Last week, Sudan’s civilian prime minister Abdalla Hamdok resigned saying the country was at a “dangerous crossroads threatening its very survival.”
He had only taken his position back up on November 21, having originally been ousted along with his government in the October coup.
On Saturday, the United Nations said it would facilitate talks between key Sudanese stakeholders in a bid to resolve the crisis.
But the Forces for Freedom and Change (FFC), the civilian alliance which spearheaded the protests against Bashir and became integral to the transition government, said it had not received “any details” about the UN initiative.
On Sunday, the Sudanese Professionals Association — similarly instrumental in the anti-Bashir protests — said it completely “rejected” the UN-facilitated talks.
“The way to resolve the Sudanese crisis begins with the complete overthrow of the putschist military council and the handover of its members to face justice over the killings committed against the defenseless (and) peaceful Sudanese people,” the SPA said in a statement.
Burhan has insisted that the October military takeover “was not a coup” but only meant to “rectify the course of the Sudanese transition.”
The UN Security Council is to meet on Wednesday to discuss the latest developments in Sudan.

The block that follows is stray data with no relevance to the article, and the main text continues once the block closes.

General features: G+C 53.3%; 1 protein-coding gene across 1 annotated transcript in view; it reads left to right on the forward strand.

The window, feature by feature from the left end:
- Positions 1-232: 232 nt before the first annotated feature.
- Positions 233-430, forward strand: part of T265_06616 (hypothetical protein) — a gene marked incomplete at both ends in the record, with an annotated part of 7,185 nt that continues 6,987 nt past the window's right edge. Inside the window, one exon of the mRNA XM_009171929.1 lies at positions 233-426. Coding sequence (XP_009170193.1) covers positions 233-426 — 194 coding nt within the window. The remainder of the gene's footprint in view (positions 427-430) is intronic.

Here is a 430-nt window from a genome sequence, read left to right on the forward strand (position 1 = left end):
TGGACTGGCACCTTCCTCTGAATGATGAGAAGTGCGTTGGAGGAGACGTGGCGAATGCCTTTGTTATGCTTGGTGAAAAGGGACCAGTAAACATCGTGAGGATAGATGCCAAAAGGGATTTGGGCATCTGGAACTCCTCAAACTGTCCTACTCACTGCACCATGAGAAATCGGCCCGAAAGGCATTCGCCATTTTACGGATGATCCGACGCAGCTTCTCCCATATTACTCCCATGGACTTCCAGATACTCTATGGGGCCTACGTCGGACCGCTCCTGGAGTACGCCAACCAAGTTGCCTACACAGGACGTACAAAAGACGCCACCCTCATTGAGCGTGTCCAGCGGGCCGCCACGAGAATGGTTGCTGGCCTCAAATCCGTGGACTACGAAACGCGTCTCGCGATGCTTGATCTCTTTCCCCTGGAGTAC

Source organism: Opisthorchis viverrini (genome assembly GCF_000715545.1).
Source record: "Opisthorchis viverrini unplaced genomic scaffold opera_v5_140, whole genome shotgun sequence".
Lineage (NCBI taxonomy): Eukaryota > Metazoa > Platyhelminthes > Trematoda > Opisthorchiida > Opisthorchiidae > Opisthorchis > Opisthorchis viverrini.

New buyer sought for first grain to leave Ukraine under deal

Updated 10 August 2022

New buyer sought for first grain to leave Ukraine under deal

  • The Sierra Leone-flagged vessel Razoni left the Ukrainian port of Odessa on August 1
  • A five-month delay after Russia’s invasion of Ukraine “prompted the buyer and the shipping agent to reach agreement on the cancelation of the order”

BEIRUT: A new buyer is being sought for the first grain shipment to leave Ukraine under a hard-won deal with Russia after the original Lebanese buyer canceled its order, the Ukrainian embassy said.
The Sierra Leone-flagged vessel Razoni left the Ukrainian port of Odessa on August 1 carrying 26,000 tons of maize and had been expected to dock in the Lebanese port of Tripoli at the weekend.
But now the keenly anticipated shipment is looking for a buyer after the shipping agent agreed to a request to cancel the original order in the light of the long delay in delivery.
A five-month delay after Russia’s invasion of Ukraine “prompted the buyer and the shipping agent to reach agreement on the cancelation of the order,” the Ukraine embassy said in a statement late Tuesday.